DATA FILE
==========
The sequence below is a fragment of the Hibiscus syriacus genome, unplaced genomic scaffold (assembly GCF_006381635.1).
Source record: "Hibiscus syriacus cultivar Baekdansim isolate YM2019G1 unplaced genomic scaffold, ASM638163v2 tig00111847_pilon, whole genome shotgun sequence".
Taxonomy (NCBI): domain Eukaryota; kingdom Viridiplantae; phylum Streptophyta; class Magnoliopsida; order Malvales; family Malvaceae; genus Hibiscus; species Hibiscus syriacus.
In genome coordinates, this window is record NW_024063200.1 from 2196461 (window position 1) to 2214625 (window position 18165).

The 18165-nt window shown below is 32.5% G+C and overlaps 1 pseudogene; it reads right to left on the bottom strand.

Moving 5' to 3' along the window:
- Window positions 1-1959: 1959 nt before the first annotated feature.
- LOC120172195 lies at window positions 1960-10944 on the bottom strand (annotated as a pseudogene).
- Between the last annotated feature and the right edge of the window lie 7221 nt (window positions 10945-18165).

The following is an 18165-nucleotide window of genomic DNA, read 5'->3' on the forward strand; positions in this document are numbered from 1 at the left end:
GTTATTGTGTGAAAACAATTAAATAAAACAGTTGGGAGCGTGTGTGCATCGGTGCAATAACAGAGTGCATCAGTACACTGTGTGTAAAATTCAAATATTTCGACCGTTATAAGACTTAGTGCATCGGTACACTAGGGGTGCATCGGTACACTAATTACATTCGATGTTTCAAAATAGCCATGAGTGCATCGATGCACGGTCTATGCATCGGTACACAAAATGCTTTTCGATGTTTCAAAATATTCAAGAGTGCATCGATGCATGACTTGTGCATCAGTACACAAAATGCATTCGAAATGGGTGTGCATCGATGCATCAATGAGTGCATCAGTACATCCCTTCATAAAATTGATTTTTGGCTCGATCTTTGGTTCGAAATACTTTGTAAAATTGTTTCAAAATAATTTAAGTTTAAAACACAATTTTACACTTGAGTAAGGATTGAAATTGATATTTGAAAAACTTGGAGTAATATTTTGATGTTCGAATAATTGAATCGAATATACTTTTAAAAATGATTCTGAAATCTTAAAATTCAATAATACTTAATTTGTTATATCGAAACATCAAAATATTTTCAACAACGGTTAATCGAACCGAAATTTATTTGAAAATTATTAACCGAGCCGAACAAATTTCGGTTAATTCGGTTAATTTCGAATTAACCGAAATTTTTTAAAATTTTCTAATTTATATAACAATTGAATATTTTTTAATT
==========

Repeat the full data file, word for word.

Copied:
The sequence below is a fragment of the Hibiscus syriacus genome, unplaced genomic scaffold (assembly GCF_006381635.1).
Source record: "Hibiscus syriacus cultivar Baekdansim isolate YM2019G1 unplaced genomic scaffold, ASM638163v2 tig00111847_pilon, whole genome shotgun sequence".
Taxonomy (NCBI): domain Eukaryota; kingdom Viridiplantae; phylum Streptophyta; class Magnoliopsida; order Malvales; family Malvaceae; genus Hibiscus; species Hibiscus syriacus.
In genome coordinates, this window is record NW_024063200.1 from 2196461 (window position 1) to 2214625 (window position 18165).

The 18165-nt window shown below is 32.5% G+C and overlaps 1 pseudogene; it reads right to left on the bottom strand.

Moving 5' to 3' along the window:
- Window positions 1-1959: 1959 nt before the first annotated feature.
- LOC120172195 lies at window positions 1960-10944 on the bottom strand (annotated as a pseudogene).
- Between the last annotated feature and the right edge of the window lie 7221 nt (window positions 10945-18165).

The following is an 18165-nucleotide window of genomic DNA, read 5'->3' on the forward strand; positions in this document are numbered from 1 at the left end:
GTTATTGTGTGAAAACAATTAAATAAAACAGTTGGGAGCGTGTGTGCATCGGTGCAATAACAGAGTGCATCAGTACACTGTGTGTAAAATTCAAATATTTCGACCGTTATAAGACTTAGTGCATCGGTACACTAGGGGTGCATCGGTACACTAATTACATTCGATGTTTCAAAATAGCCATGAGTGCATCGATGCACGGTCTATGCATCGGTACACAAAATGCTTTTCGATGTTTCAAAATATTCAAGAGTGCATCGATGCATGACTTGTGCATCAGTACACAAAATGCATTCGAAATGGGTGTGCATCGATGCATCAATGAGTGCATCAGTACATCCCTTCATAAAATTGATTTTTGGCTCGATCTTTGGTTCGAAATACTTTGTAAAATTGTTTCAAAATAATTTAAGTTTAAAACACAATTTTACACTTGAGTAAGGATTGAAATTGATATTTGAAAAACTTGGAGTAATATTTTGATGTTCGAATAATTGAATCGAATATACTTTTAAAAATGATTCTGAAATCTTAAAATTCAATAATACTTAATTTGTTATATCGAAACATCAAAATATTTTCAACAACGGTTAATCGAACCGAAATTTATTTGAAAATTATTAACCGAGCCGAACAAATTTCGGTTAATTCGGTTAATTTCGAATTAACCGAAATTTTTTAAAATTTTCTAATTTATATAACAATTGAATATTTTTTAATT